Is there a top 3 or top 5 list of places you’d recommend people should go in Asia that’s remained unchanged over the last 30 years?
There are still pockets of otherness in Asia that are easy to get to: Burma, Bhutan, Bali, Laos, Cambodia, and in western China.
Cambodia doesn’t appear in your list for obvious reasons [the Khmer Rouge came to power in 1975]. Vietnam was presumably also closed to US tourists so soon after the war. Have you been to either of those countries since?
Only Laos which was also closed.
You mention your conversion to Christianity in 1979 while in Jerusalem, at the end of your travel period. Did you find yourself investigating and learning about Asian religions and beliefs during your travels – do you think this informed or influenced your subsequent conversion (not in a sense of Christianity being the “best” but in the sense of getting an idea of the divine)?
Oh yes. I spent most of my time looking for and hanging around religious events, shrines, and people because that is where the colour, action, and most differences were to be found. And because of my focus I thought a lot about religion and belief. I would even say it became a preoccupation while I was traveling.
“You only love what you know” – do you still feel connected to all those countries, e.g take an interest in their current affairs that feels more real and empathetic, because of your travels? Do you think travel make you multicultural, increase your empathy for other people and the way they see the world?
I believe the cure for the arrogance of America as a country would be to mandate that every American spend 24 months abroad in their early 20s. Better would be to have this as a required 2 years of national service: you can pick your program, including the military or peace corps. It would overturn American foreign and national politics.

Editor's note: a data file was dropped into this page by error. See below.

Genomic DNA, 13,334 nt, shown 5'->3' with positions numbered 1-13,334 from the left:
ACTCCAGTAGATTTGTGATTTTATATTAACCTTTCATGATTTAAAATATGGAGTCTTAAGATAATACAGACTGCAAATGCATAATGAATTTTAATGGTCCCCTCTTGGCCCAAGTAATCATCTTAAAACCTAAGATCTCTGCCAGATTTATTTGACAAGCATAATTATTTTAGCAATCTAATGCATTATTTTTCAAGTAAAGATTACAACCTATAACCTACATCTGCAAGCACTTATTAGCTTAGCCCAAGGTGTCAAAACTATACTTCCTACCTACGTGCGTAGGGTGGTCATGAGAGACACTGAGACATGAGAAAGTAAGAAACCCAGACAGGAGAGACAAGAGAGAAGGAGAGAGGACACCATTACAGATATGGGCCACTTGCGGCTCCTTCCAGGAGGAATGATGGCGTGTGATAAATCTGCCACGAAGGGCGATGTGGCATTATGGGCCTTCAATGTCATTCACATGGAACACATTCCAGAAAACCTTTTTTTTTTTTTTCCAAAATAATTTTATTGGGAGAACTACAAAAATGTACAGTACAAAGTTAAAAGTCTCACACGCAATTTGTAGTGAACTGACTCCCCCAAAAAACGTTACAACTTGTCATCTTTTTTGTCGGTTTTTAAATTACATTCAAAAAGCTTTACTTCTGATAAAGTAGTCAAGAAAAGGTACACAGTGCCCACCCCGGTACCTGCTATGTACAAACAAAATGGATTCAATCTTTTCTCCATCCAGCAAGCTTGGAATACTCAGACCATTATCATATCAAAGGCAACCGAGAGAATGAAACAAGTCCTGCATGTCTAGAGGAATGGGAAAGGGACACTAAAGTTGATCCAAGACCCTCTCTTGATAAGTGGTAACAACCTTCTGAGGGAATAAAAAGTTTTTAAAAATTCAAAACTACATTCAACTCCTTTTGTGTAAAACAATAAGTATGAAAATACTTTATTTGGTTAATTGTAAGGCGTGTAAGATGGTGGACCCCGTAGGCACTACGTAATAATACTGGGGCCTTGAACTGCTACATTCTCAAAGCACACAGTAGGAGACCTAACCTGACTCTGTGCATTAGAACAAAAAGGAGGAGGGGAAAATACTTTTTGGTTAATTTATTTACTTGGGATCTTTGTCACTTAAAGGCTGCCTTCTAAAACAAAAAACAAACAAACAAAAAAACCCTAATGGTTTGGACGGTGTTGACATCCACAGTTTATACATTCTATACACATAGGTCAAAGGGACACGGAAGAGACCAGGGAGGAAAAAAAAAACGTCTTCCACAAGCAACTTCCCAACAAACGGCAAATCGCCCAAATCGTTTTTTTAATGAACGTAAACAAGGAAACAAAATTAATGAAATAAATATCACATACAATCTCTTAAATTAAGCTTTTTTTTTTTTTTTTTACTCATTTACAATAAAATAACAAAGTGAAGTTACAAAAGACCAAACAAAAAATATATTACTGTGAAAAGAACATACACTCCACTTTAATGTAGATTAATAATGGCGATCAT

There’s discussion today that travel is actually bad for places – the carbon output of increased air travel for example – and that mass tourism ruins what it sets out to celebrate. Do you think travelling has negatives that are usually left unexplored?
No, I think we can offset it. It’s a minor cost compared to the good it does. It is not hard to turn travel into selfishness, narcissism, if one chooses. Not hard to turn it outward into the world’s finest university either.
Asia is particularly inventive mainly due to financial necessity – did travelling help spark your interest in technology and the “do it yourself” ethos that you subsequently pursued?
Kind of. Mostly it infected me with a serious dose of optimism. Right before my eyes I watched third world countries that could not feed themselves transform themselves into some of the richest countries on the planet. Anything is possible.
Are you a frustrated travel writer? Do you want to write more about travel in future or is photography all you need to say?
Captions are sufficient.
You talk about spending an entire summer going through the photos to edit them down to a final selection for the book – besides the actual grind of doing this, did you find it strange going back through these huge collection of memories – strange, nostalgic, overwhelming etc? It strikes me it must have been quite powerful being immersed daily in nearly a decade of your life from 20 years previous.